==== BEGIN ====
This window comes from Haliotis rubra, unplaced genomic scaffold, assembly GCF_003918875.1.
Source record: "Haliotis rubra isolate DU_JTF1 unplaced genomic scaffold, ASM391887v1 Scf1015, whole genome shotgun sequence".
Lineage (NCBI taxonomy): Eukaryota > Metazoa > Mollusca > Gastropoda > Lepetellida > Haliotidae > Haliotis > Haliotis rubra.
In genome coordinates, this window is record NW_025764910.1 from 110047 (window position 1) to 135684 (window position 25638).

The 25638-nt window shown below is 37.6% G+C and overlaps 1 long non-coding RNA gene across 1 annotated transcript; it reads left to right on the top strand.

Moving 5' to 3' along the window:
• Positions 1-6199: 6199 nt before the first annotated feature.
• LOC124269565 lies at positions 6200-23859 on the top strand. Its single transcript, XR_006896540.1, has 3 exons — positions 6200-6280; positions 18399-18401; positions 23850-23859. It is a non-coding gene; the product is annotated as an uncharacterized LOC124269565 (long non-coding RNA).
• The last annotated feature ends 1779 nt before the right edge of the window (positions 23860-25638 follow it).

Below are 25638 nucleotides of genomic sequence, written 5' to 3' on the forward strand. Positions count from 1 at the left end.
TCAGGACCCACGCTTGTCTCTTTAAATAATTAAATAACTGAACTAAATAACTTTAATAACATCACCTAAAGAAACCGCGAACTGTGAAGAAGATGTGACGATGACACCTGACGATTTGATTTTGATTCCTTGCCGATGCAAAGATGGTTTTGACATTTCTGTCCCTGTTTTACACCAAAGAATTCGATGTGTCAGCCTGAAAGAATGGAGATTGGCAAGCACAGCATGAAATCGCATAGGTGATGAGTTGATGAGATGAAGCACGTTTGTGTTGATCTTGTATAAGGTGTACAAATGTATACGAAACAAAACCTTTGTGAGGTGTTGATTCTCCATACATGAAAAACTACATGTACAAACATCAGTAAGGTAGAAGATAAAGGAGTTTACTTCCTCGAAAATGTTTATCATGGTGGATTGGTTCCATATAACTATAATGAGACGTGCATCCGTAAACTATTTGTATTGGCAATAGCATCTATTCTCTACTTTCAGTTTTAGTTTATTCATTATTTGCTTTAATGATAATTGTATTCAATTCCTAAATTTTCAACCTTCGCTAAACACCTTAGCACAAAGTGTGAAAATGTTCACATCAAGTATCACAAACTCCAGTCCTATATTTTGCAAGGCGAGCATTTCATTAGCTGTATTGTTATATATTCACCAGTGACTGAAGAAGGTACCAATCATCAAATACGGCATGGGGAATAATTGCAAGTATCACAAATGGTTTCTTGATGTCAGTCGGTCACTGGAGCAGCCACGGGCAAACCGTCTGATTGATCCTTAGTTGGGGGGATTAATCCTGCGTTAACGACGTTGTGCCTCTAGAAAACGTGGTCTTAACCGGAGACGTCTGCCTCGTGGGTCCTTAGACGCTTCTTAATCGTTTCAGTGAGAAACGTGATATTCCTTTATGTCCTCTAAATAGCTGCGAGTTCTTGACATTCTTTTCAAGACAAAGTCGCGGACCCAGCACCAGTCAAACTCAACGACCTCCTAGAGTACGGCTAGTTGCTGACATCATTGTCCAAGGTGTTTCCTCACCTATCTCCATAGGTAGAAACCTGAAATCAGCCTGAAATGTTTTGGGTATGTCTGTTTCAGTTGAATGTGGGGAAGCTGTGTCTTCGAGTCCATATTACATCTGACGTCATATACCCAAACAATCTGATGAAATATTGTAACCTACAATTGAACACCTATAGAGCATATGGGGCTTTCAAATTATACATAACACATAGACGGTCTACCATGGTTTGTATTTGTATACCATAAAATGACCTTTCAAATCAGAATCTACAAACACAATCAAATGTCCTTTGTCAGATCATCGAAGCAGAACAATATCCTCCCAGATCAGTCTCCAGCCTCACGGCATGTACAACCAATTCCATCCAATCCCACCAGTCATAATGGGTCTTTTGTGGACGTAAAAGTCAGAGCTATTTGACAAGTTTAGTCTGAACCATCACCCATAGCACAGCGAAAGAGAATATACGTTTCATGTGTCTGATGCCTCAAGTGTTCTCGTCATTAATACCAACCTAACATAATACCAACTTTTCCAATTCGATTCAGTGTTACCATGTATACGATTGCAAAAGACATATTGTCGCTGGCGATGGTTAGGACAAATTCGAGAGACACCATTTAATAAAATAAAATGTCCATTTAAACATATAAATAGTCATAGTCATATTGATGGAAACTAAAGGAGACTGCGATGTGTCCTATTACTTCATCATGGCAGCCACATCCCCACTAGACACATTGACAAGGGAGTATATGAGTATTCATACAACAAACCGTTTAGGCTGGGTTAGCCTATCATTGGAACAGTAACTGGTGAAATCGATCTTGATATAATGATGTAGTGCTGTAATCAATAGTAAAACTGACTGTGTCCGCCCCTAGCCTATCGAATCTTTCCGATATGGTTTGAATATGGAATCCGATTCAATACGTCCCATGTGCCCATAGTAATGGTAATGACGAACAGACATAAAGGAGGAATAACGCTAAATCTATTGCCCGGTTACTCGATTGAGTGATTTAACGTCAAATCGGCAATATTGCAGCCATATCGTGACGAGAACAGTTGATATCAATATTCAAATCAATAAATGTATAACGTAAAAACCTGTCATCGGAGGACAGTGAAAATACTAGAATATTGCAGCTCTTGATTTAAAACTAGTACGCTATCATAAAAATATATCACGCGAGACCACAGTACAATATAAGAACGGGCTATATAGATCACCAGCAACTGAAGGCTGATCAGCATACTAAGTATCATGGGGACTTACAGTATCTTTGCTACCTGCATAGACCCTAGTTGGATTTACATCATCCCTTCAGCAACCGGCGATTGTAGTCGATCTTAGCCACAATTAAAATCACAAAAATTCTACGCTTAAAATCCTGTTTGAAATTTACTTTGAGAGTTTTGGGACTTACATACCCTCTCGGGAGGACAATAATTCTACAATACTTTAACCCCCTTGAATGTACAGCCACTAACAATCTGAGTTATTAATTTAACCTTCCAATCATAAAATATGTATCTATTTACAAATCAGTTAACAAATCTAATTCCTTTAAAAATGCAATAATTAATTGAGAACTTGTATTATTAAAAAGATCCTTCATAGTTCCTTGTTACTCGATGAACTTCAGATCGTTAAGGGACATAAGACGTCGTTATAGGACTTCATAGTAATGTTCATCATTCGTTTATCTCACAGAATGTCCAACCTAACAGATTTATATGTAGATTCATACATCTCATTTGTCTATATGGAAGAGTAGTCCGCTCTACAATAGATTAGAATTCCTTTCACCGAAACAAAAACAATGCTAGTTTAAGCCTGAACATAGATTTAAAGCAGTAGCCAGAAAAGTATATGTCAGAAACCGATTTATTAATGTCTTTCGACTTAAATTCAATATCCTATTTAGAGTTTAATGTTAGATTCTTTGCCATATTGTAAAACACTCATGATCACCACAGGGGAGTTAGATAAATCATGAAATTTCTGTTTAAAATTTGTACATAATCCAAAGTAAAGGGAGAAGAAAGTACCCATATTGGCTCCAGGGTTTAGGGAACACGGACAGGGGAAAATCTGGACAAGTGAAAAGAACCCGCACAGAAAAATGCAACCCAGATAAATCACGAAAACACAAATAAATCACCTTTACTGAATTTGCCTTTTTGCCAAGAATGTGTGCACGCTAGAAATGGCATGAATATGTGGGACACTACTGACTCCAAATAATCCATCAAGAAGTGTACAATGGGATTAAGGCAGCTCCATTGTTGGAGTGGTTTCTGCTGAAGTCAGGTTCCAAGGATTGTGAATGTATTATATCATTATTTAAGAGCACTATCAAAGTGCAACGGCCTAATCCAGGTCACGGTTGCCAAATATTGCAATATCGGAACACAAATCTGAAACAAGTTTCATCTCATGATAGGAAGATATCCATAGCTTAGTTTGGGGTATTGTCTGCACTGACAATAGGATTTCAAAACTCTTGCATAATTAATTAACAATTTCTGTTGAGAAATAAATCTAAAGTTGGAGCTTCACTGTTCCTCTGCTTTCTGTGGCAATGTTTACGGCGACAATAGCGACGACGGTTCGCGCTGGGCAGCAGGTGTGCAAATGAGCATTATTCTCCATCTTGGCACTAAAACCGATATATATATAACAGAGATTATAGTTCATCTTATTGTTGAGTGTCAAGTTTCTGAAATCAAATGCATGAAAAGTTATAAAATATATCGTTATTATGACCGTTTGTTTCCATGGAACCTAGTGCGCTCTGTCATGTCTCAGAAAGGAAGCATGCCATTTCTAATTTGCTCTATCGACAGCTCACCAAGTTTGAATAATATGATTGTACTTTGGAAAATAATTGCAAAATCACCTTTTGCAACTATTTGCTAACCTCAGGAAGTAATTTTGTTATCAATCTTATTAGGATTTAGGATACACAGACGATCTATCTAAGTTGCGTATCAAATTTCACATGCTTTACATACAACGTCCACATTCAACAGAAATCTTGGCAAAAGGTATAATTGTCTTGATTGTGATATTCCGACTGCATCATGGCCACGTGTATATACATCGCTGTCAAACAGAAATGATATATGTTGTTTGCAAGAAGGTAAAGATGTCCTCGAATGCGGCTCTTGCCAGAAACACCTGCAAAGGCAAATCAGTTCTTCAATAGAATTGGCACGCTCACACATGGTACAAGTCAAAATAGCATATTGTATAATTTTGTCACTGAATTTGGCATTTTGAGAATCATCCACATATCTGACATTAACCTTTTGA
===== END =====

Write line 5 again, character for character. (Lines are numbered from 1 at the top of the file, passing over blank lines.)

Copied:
The 25638-nt window shown below is 37.6% G+C and overlaps 1 long non-coding RNA gene across 1 annotated transcript; it reads left to right on the top strand.